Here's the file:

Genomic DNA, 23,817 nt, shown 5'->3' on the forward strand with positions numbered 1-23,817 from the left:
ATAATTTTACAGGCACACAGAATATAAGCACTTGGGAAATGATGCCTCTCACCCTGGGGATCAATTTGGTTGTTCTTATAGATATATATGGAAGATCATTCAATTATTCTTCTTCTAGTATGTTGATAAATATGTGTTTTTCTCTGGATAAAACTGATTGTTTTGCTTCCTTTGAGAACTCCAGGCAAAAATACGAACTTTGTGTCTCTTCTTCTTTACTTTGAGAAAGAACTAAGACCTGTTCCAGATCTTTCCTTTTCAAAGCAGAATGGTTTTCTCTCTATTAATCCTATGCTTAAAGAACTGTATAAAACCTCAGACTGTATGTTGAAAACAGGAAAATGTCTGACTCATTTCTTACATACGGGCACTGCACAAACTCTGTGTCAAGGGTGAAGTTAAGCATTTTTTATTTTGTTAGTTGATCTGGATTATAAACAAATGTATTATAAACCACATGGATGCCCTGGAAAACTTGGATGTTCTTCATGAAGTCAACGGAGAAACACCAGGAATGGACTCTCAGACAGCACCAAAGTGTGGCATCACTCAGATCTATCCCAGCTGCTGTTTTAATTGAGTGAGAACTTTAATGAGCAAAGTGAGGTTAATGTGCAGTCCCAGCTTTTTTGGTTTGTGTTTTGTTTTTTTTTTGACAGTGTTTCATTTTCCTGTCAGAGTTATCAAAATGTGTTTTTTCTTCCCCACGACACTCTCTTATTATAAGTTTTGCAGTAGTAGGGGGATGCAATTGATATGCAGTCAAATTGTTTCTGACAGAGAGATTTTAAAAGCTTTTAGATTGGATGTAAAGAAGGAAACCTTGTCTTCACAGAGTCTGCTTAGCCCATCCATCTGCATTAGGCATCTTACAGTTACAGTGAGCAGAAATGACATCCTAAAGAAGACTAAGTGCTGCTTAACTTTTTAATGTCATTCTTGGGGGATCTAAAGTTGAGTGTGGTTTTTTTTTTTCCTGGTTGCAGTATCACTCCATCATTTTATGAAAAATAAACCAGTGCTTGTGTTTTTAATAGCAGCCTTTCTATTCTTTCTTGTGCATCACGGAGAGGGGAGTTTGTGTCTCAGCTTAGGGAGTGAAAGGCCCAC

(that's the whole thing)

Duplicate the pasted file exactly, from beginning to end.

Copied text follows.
Genomic DNA, 23,817 nt, shown 5'->3' on the forward strand with positions numbered 1-23,817 from the left:
ATAATTTTACAGGCACACAGAATATAAGCACTTGGGAAATGATGCCTCTCACCCTGGGGATCAATTTGGTTGTTCTTATAGATATATATGGAAGATCATTCAATTATTCTTCTTCTAGTATGTTGATAAATATGTGTTTTTCTCTGGATAAAACTGATTGTTTTGCTTCCTTTGAGAACTCCAGGCAAAAATACGAACTTTGTGTCTCTTCTTCTTTACTTTGAGAAAGAACTAAGACCTGTTCCAGATCTTTCCTTTTCAAAGCAGAATGGTTTTCTCTCTATTAATCCTATGCTTAAAGAACTGTATAAAACCTCAGACTGTATGTTGAAAACAGGAAAATGTCTGACTCATTTCTTACATACGGGCACTGCACAAACTCTGTGTCAAGGGTGAAGTTAAGCATTTTTTATTTTGTTAGTTGATCTGGATTATAAACAAATGTATTATAAACCACATGGATGCCCTGGAAAACTTGGATGTTCTTCATGAAGTCAACGGAGAAACACCAGGAATGGACTCTCAGACAGCACCAAAGTGTGGCATCACTCAGATCTATCCCAGCTGCTGTTTTAATTGAGTGAGAACTTTAATGAGCAAAGTGAGGTTAATGTGCAGTCCCAGCTTTTTTGGTTTGTGTTTTGTTTTTTTTTTGACAGTGTTTCATTTTCCTGTCAGAGTTATCAAAATGTGTTTTTTCTTCCCCACGACACTCTCTTATTATAAGTTTTGCAGTAGTAGGGGGATGCAATTGATATGCAGTCAAATTGTTTCTGACAGAGAGATTTTAAAAGCTTTTAGATTGGATGTAAAGAAGGAAACCTTGTCTTCACAGAGTCTGCTTAGCCCATCCATCTGCATTAGGCATCTTACAGTTACAGTGAGCAGAAATGACATCCTAAAGAAGACTAAGTGCTGCTTAACTTTTTAATGTCATTCTTGGGGGATCTAAAGTTGAGTGTGGTTTTTTTTTTTCCTGGTTGCAGTATCACTCCATCATTTTATGAAAAATAAACCAGTGCTTGTGTTTTTAATAGCAGCCTTTCTATTCTTTCTTGTGCATCACGGAGAGGGGAGTTTGTGTCTCAGCTTAGGGAGTGAAAGGCCCAC